Why does a ball fall only about 5 meters in its first second of falling?

After one second of falling, a ball’s velocity is about 10 meters per second downward. So why does it travel only about 5 meters downward during that one second?

If the ball traveled steadily at 10 meters per second downward for one second, it would travel 10 meters downward. But a falling ball does not move steadily. Instead, it accelerates downward and its velocity changes with time. When dropped from rest, its velocity starts at 0 and steadily increases to about 10 meters per second downward after 1 second of falling. Its average velocity during that 1 second interval is only about 5 meters per second (the average of 0 and 10 meters per second) downward. Therefore, the ball only moves downward about 5 meters.

Why does a sheet of paper fall faster when it’s above a falling book?

Why does a sheet of paper on top of a large book fall and land at the same time as the book?

By itself, a falling sheet of paper experiences severe air resistance as it moves downward through stationary air. It soon reaches a small terminal velocity — the downward speed at which the upward force of air resistance cancels its downward weight and it stops accelerating downward. The falling book protects the sheet from that air resistance, so the sheet can fall unimpeded.

All objects that move downward through stationary air experience upward air resistance forces, but heavy compact objects (e.g., books) are less affected by those forces than light, fluffy ones (e.g., sheets of paper). Although a book falls mostly unimpeded through stationary air, it does affect the air it encounters. Most importantly, it drags a pocket of air with it. The air just above the book is moving downward at approximately the book’s velocity. When a sheet of paper is located in this special region of downward-moving air, it can fall with the book and experience virtually no forces due to the air.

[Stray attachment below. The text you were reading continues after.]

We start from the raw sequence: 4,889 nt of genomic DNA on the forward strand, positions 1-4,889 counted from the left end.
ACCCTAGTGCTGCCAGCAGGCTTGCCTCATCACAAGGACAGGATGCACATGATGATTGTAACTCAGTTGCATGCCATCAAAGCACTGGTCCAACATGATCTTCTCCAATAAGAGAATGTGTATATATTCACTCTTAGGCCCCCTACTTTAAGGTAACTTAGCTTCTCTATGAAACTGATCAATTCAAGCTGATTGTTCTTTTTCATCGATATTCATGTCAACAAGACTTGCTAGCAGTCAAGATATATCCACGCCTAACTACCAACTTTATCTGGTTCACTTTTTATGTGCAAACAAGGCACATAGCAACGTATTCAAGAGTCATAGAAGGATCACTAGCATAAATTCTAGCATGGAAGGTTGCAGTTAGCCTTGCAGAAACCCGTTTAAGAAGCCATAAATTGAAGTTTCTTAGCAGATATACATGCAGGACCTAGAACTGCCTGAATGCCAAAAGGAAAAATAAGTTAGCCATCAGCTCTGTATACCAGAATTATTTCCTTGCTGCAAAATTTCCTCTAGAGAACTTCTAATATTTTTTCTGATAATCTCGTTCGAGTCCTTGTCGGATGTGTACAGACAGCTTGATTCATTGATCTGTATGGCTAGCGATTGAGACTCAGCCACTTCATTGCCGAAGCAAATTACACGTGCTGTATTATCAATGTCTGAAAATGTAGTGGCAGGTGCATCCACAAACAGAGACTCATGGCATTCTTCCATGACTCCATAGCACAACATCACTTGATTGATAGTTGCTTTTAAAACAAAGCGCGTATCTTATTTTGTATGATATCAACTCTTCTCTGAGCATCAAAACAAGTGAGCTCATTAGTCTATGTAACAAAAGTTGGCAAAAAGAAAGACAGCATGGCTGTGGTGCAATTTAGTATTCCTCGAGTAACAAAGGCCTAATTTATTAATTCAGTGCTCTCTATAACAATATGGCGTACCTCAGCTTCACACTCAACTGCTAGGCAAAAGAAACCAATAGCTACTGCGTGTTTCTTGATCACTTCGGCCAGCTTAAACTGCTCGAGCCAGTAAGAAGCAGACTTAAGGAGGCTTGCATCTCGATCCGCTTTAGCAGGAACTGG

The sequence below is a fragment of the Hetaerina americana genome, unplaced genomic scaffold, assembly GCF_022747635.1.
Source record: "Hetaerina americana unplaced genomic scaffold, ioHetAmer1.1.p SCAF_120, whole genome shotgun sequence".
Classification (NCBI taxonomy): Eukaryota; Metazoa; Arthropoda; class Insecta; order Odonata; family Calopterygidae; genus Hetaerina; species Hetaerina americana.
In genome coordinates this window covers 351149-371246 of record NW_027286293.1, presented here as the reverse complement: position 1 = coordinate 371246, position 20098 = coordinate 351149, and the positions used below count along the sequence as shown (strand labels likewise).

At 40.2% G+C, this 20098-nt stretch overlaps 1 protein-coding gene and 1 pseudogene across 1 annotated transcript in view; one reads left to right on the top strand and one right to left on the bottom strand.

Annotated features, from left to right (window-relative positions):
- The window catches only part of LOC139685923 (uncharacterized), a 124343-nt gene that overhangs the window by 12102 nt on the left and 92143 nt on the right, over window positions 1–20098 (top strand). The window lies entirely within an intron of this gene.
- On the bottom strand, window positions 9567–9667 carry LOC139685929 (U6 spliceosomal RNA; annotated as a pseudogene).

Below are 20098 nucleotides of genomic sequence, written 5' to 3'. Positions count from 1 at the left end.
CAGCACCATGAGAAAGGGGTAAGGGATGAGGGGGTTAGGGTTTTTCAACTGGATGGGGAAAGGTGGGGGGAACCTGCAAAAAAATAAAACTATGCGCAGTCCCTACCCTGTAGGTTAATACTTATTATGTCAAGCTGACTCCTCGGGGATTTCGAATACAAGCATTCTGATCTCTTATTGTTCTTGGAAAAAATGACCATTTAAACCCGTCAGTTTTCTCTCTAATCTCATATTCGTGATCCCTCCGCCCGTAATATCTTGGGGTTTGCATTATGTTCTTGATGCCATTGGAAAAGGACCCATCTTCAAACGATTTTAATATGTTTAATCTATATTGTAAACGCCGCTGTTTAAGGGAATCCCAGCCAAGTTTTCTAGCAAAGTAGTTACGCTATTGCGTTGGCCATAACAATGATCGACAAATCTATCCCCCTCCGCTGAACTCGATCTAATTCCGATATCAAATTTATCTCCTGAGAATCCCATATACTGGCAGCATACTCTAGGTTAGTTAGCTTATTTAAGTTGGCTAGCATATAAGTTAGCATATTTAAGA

This behavior is known as drafting and is important in many types of races, including running, bicycling, skating, and swimming. For example, a bicyclist drags a pocket of air with her and a second bicyclist following close behind her and located in that pocket of forward-moving air experiences less air resistance. Consequently, a group of bicyclists traveling in a tight line makes easier forward progress through stationary air than separated bicyclists each fighting air resistance in their own. The lead bicyclist in the line gets the air moving for the others and exhausts first, so they typically take turns as the lead bicyclist. Some races forbid drafting because it provides such an advantage for the following bicyclist.

Drafting while skydiving is actually dangerous and is normally avoided. A descending skydiver creates a pocket of downward-moving air above them and when a second skydiver enters that pocket of downward-moving air, the upward air resistance decreases dramatically. The second skydiver suddenly accelerates downward due to weight and can drop onto the first skydiver. This is usually a bad idea and can lead to disaster. Similarly, the sheet of paper drops onto the book below it, but the only possibility of injury is if they land on your foot.

Which ball lands first: one thrown up or one thrown forward?

If a ball is thrown horizontally, will it still land at the same moment as a ball thrown straight up?